The constant decline of use value that has always characterized the capitalist economy has given rise to a new form of poverty within the realm of augmented survival — alongside the old poverty which still persists, since the vast majority of people are still forced to take part as wage workers in the unending pursuit of the system’s ends, and each of them knows that they must submit or die. The reality of this blackmail — the fact that even in its most impoverished forms (food, shelter) use value now has no existence outside the illusory riches of augmented survival — accounts for the general acceptance of the illusions of modern commodity consumption. The real consumer has become a consumer of illusions. The commodity is this materialized illusion and the spectacle is its general expression.


Use value was formerly understood as an implicit aspect of exchange value. Now, however, within the upside-down world of the spectacle, use value must be explicitly proclaimed, both because its actual reality has been eroded by the overdeveloped commodity economy and because it serves as a necessary pseudo-justification for a counterfeit life.


The spectacle is the flip side of money. It, too, is an abstract general equivalent of all commodities. But whereas money has dominated society as the representation of universal equivalence — the exchangeability of different goods whose uses remain uncomparable — the spectacle is the modern complement of money: a representation of the commodity world as a whole which serves as a general equivalent for what the entire society can be and can do. The spectacle is money one can only look at, because in it all use has already been exchanged for the totality of abstract representation. The spectacle is not just a servant of pseudo-use, it is already in itself a pseudo-use of life.


With the achievement of economic abundance, the concentrated result of social labor becomes visible, subjecting all reality to the appearances that are now that labor’s primary product. Capital is no longer the invisible center governing the production process; as it accumulates, it spreads to the ends of the earth in the form of tangible objects. The entire expanse of society is its portrait.


The economy’s triumph as an independent power at the same time spells its own doom, because the forces it has unleashed have eliminated the economic necessity that was the unchanging basis of earlier societies. Replacing that necessity with a necessity for boundless economic development can only mean replacing the satisfaction of primary human needs (now scarcely met) with an incessant fabrication of pseudo-needs, all of which ultimately come down to the single pseudo-need of maintaining the reign of the autonomous economy. But that economy loses all connection with authentic needs insofar as it emerges from the social unconscious that unknowingly depended on it. “Whatever is conscious wears out. What is unconscious remains unalterable. But once it is freed, does it not fall to ruin in its turn?” (Freud).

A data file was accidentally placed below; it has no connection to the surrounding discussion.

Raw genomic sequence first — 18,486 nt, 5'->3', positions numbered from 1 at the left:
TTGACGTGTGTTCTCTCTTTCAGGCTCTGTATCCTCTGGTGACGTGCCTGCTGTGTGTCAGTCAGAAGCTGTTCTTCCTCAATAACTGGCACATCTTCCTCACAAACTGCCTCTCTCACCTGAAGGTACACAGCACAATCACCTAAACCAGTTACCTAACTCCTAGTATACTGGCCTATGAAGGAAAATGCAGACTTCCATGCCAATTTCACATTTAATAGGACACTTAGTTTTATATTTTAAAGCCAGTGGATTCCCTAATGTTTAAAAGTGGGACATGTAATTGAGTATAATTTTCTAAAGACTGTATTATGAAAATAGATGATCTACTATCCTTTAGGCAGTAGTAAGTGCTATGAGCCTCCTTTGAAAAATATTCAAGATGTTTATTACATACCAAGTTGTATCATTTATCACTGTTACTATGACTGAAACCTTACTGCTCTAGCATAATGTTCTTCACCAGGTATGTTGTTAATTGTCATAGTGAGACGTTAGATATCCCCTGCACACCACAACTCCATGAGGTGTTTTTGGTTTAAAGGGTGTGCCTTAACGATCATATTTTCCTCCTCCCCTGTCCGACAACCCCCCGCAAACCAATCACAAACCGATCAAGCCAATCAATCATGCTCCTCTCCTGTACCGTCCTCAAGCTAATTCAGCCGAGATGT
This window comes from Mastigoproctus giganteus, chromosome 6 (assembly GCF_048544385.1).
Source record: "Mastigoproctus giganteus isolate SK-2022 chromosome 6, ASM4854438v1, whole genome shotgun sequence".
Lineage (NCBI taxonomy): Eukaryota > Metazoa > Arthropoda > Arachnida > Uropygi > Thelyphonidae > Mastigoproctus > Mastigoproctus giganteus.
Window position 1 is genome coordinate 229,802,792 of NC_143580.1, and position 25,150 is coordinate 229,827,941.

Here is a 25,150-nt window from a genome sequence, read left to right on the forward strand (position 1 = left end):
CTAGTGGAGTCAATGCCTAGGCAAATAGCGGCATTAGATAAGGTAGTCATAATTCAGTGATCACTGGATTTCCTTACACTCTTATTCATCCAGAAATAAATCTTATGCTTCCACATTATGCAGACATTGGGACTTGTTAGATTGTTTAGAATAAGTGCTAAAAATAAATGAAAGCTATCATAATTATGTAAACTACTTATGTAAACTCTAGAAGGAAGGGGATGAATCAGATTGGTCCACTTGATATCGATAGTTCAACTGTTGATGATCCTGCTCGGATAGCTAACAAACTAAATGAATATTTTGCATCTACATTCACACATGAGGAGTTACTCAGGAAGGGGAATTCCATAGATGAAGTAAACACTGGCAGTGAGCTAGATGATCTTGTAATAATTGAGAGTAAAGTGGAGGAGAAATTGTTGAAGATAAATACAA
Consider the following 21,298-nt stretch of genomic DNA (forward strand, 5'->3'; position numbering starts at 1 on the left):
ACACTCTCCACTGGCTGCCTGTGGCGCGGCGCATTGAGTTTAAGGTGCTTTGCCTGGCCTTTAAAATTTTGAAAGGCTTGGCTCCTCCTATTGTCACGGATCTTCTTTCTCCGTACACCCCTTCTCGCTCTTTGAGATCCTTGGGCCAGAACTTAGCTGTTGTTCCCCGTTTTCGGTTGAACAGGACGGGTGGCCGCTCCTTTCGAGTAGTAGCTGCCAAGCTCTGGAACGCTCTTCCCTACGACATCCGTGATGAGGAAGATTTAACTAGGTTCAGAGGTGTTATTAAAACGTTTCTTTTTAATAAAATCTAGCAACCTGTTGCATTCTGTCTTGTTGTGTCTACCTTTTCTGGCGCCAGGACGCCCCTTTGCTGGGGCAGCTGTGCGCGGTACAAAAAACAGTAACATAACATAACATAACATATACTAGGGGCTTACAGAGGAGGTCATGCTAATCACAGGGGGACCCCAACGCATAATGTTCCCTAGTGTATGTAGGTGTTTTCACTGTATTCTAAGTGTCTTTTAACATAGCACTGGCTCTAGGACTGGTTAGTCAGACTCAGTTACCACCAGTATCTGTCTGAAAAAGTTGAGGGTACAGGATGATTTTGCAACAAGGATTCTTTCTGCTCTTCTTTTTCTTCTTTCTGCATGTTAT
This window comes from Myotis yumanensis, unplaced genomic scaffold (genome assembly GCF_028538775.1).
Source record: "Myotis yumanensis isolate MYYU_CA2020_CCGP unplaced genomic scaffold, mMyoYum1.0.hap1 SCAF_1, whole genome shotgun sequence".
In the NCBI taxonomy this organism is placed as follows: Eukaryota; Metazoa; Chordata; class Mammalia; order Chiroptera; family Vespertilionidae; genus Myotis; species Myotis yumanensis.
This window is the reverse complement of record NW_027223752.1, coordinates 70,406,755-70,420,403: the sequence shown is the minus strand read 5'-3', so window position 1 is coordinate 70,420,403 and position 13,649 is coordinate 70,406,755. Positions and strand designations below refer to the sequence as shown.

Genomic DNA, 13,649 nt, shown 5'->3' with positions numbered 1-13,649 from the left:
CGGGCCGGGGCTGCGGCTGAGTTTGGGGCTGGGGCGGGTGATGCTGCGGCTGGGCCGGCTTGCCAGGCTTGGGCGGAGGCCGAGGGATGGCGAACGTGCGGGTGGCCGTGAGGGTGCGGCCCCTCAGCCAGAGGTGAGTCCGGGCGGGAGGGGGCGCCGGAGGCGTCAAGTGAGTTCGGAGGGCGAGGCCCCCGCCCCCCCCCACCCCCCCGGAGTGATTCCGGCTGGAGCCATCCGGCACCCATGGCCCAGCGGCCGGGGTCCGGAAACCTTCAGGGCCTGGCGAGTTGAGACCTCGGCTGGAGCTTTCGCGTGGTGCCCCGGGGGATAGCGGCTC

Once society discovers that it depends on the economy, the economy in fact depends on the society. When the subterranean power of the economy grew to the point of visible domination, it lost its power. The economic Id must be replaced by the I. This subject can only arise out of society, that is, out of the struggle within society. Its existence depends on the outcome of the class struggle that is both product and producer of the economic foundation of history.


Consciousness of desire and desire for consciousness are the same project, the project that in its negative form seeks the abolition of classes and thus the workers’ direct possession of every aspect of their activity. The opposite of this project is the society of the spectacle, where the commodity contemplates itself in a world of its own making.


Chapter 2 epigraph: from Lukács’s History and Class Consciousness (pp. 86, 89, translation slightly modified).

35. In the spectacle’s basic practice . . . we recognize our old enemy: Cf. Marx’s “Toast” at the anniversary of the People’s Paper (London, 1856): “In the signs that bewilder the middle class, the aristocracy and the poor prophets of regression, we do recognise our brave friend, Robin Goodfellow, the old mole that can work in the earth so fast, that worthy pioneer — the Revolution.” Marx is making two Shakespeare allusions: Robin Goodfellow is a mischievous sprite in A Midsummer Night’s Dream, and the “old mole” is from Hamlet (see Note 77). the commodity . . . metaphysical subtleties: Cf. the “Fetishism of the Commodity” section of Marx’s Capital (Vol. I, chap. 1, section 4): “A commodity appears at first glance to be something very trivial and obvious. Analysis reveals that it is in reality a very strange thing, abounding in metaphysical subtleties and theological abstrusities.”